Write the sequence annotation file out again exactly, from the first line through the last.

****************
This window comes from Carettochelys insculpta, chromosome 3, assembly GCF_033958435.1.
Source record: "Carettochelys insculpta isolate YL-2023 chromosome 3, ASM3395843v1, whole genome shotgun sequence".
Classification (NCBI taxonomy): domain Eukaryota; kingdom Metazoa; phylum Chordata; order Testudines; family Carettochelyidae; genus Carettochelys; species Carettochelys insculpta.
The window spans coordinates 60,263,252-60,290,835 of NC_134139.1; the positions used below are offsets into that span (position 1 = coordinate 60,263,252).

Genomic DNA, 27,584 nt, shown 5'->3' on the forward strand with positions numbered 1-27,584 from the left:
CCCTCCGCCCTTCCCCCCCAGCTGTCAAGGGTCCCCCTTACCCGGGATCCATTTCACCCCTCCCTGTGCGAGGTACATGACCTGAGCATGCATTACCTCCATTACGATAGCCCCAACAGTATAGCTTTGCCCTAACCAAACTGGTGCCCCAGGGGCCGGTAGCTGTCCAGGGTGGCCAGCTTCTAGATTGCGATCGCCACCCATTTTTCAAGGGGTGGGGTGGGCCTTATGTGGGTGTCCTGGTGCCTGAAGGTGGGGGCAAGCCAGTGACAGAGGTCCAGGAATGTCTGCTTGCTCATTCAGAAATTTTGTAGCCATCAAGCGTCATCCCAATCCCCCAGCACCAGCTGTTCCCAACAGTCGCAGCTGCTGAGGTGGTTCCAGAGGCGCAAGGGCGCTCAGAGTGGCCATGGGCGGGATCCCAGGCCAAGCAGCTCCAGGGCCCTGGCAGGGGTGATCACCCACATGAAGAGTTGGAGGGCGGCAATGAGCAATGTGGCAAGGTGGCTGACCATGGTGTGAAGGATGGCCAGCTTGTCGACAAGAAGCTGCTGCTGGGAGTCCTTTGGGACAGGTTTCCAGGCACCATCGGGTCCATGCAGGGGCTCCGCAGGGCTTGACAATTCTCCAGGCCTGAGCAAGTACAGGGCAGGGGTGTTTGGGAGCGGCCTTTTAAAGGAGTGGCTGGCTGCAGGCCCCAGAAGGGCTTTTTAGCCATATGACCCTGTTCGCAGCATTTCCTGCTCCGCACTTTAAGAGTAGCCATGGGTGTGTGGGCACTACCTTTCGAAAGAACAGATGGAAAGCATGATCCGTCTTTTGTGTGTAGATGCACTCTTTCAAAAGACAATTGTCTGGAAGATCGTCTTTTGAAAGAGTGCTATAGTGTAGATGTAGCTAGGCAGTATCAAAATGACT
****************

This window comes from Carettochelys insculpta, chromosome 3, assembly GCF_033958435.1.
Source record: "Carettochelys insculpta isolate YL-2023 chromosome 3, ASM3395843v1, whole genome shotgun sequence".
Classification (NCBI taxonomy): domain Eukaryota; kingdom Metazoa; phylum Chordata; order Testudines; family Carettochelyidae; genus Carettochelys; species Carettochelys insculpta.
The window spans coordinates 60,263,252-60,290,835 of NC_134139.1; the positions used below are offsets into that span (position 1 = coordinate 60,263,252).

Genomic DNA, 27,584 nt, shown 5'->3' on the forward strand with positions numbered 1-27,584 from the left:
CCCTCCGCCCTTCCCCCCCAGCTGTCAAGGGTCCCCCTTACCCGGGATCCATTTCACCCCTCCCTGTGCGAGGTACATGACCTGAGCATGCATTACCTCCATTACGATAGCCCCAACAGTATAGCTTTGCCCTAACCAAACTGGTGCCCCAGGGGCCGGTAGCTGTCCAGGGTGGCCAGCTTCTAGATTGCGATCGCCACCCATTTTTCAAGGGGTGGGGTGGGCCTTATGTGGGTGTCCTGGTGCCTGAAGGTGGGGGCAAGCCAGTGACAGAGGTCCAGGAATGTCTGCTTGCTCATTCAGAAATTTTGTAGCCATCAAGCGTCATCCCAATCCCCCAGCACCAGCTGTTCCCAACAGTCGCAGCTGCTGAGGTGGTTCCAGAGGCGCAAGGGCGCTCAGAGTGGCCATGGGCGGGATCCCAGGCCAAGCAGCTCCAGGGCCCTGGCAGGGGTGATCACCCACATGAAGAGTTGGAGGGCGGCAATGAGCAATGTGGCAAGGTGGCTGACCATGGTGTGAAGGATGGCCAGCTTGTCGACAAGAAGCTGCTGCTGGGAGTCCTTTGGGACAGGTTTCCAGGCACCATCGGGTCCATGCAGGGGCTCCGCAGGGCTTGACAATTCTCCAGGCCTGAGCAAGTACAGGGCAGGGGTGTTTGGGAGCGGCCTTTTAAAGGAGTGGCTGGCTGCAGGCCCCAGAAGGGCTTTTTAGCCATATGACCCTGTTCGCAGCATTTCCTGCTCCGCACTTTAAGAGTAGCCATGGGTGTGTGGGCACTACCTTTCGAAAGAACAGATGGAAAGCATGATCCGTCTTTTGTGTGTAGATGCACTCTTTCAAAAGACAATTGTCTGGAAGATCGTCTTTTGAAAGAGTGCTATAGTGTAGATGTAGCTAGGCAGTATCAAAATGACT